New ‘TunnelVision’ Technique Allows Hackers to Bypass VPN Encryption

Security researchers have uncovered a new technique called “TunnelVision” that exposes a fundamental flaw in routing-based Virtual Private Networks (VPNs), potentially allowing attackers to snoop on users’ online activities even when they believe their traffic is securely encrypted.

The technique, discovered by Lizzie Moratti and Dani Cronce from Leviathan Security Group, exploits the way computers handle multiple network connections and routing tables.

When a user connects to a VPN, it becomes another network interface alongside their regular connections, such as home Wi-Fi or a public hotspot. Routing tables, which determine which network should handle the user’s traffic, govern these connections.

TunnelVision takes advantage of this system by manipulating the routing rules, diverting traffic away from the VPN tunnel and onto other networks, even though the user appears to be connected to the VPN securely.

TunnelVision achieves decloaking: revealing the traffic that should otherwise be protected,” the researchers explained. “The consequences are significant. VPN users who rely on these services for protection on untrusted networks are just as vulnerable as if they weren’t using a VPN at all.”

How TunnelVision Works

The attack relies on exploiting a built-in feature of the Dynamic Host Configuration Protocol (DHCP), which automatically assigns IP addresses and other network configuration settings to devices on a network.

Specifically, TunnelVision abuses DHCP option 121, which allows a DHCP server to supply classless static routes for the VPN software’s routing tables.

A malicious DHCP option 121 route that causes traffic to never be encrypted by the VPN process.

An attacker on the same local network as the VPN user can set up a rogue DHCP server and force the targeted host to accept a temporary IP address.

By configuring the DHCP server as the gateway and using traffic forwarding rules, the attacker can snoop on the victim’s traffic while still passing it through to the legitimate gateway, effectively bypassing the VPN encryption.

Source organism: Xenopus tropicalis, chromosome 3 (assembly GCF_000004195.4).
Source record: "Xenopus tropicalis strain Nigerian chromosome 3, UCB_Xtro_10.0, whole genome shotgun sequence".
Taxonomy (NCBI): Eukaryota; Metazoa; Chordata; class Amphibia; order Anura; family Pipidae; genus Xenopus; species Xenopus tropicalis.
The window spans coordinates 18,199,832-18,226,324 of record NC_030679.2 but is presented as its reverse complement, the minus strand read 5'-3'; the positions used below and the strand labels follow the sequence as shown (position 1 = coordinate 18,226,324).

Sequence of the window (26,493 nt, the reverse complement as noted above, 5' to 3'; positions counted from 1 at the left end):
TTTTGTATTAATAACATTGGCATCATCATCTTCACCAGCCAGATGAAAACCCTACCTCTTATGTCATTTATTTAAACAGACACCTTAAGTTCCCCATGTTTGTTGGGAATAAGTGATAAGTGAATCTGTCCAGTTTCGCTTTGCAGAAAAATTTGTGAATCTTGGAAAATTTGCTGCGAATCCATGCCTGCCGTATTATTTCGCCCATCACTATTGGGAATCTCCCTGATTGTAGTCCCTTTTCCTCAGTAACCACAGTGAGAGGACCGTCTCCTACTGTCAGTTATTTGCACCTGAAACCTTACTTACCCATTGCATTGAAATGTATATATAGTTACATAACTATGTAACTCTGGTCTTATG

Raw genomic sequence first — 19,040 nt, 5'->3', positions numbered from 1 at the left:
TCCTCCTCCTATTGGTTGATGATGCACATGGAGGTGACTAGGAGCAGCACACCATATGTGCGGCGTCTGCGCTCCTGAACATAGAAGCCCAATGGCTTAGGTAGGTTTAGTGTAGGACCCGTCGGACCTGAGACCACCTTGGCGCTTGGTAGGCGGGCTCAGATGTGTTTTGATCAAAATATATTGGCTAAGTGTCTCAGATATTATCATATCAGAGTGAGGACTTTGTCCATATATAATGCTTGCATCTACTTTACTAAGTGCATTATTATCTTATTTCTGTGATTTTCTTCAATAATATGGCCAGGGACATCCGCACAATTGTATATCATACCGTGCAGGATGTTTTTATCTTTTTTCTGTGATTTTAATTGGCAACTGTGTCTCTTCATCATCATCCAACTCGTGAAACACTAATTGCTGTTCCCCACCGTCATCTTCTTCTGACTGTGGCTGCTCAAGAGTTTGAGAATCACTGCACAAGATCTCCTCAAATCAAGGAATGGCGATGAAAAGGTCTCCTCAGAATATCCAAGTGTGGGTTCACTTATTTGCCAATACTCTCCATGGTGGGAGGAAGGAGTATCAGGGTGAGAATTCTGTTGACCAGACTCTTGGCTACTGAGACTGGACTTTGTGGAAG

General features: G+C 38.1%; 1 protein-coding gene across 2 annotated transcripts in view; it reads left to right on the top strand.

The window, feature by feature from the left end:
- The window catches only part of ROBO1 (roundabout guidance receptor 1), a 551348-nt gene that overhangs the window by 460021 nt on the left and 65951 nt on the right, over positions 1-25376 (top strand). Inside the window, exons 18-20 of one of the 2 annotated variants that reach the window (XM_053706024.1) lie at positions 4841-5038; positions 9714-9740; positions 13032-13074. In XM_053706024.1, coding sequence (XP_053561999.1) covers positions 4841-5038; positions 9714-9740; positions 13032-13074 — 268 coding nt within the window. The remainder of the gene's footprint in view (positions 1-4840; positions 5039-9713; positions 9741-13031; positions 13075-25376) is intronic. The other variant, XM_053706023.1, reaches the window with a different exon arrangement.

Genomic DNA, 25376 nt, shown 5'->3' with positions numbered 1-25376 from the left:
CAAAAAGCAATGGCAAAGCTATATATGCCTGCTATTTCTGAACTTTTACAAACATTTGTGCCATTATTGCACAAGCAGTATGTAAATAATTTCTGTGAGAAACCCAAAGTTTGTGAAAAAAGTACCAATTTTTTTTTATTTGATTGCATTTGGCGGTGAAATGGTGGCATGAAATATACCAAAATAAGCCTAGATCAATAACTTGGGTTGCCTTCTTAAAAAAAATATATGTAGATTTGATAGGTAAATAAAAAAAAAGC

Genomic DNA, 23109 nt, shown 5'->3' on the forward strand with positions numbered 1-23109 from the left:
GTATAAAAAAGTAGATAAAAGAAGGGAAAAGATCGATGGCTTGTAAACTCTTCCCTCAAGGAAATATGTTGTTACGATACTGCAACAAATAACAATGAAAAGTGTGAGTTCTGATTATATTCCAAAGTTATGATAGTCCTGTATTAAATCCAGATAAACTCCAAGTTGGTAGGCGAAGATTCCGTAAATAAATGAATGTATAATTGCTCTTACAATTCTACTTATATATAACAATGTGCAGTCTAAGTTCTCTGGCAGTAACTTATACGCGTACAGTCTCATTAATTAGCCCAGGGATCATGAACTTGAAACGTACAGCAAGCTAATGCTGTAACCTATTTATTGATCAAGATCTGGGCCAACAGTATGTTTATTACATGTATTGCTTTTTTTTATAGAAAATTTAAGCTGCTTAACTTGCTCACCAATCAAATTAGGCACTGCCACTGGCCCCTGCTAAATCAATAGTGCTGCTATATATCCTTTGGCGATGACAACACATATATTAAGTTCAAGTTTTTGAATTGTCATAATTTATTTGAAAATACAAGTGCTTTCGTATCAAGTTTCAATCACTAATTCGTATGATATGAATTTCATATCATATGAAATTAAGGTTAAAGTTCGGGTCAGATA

Widespread Impact

The researchers note that TunnelVision is not dependent on any particular VPN provider or implementation, as it targets the underlying routing mechanisms common to most VPN systems.

Additionally, the vulnerability has likely existed in DHCP since 2002, when option 121 was introduced, meaning threat actors could have been using this technique covertly for years.

Affected operating systems include Windows, Linux, iOS, and macOS, as they implement DHCP clients according to the RFC specification and support DHCP option 121 routes. Android remains unaffected due to its lack of support for option 121.


Leviathan Security Group has reported the vulnerability, assigned CVE-2024-3661, to the Electronic Frontier Foundation (EFF) and the US Cybersecurity and Infrastructure Security Agency (CISA), which helped notify over 50 vendors prior to public disclosure.

To mitigate TunnelVision attacks, the researchers recommend that VPN providers implement network namespaces on supporting operating systems, effectively isolating interfaces and routing tables from local network control.

Additionally, organizations should enable DHCP snooping, ARP protections, and port security on switches, and consider ignoring option 121 for the DHCP server when VPN is in use, although this may result in network connectivity issues in certain scenarios.

The researchers also urge VPN providers to review their marketing materials and cease making claims that their products protect customers on untrusted networks until the TunnelVision issue can be properly addressed.

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BALAJI is an Ex-Security Researcher (Threat Research Labs) at Comodo Cybersecurity. Editor-in-Chief & Co-Founder - Cyber Security News & GBHackers On Security.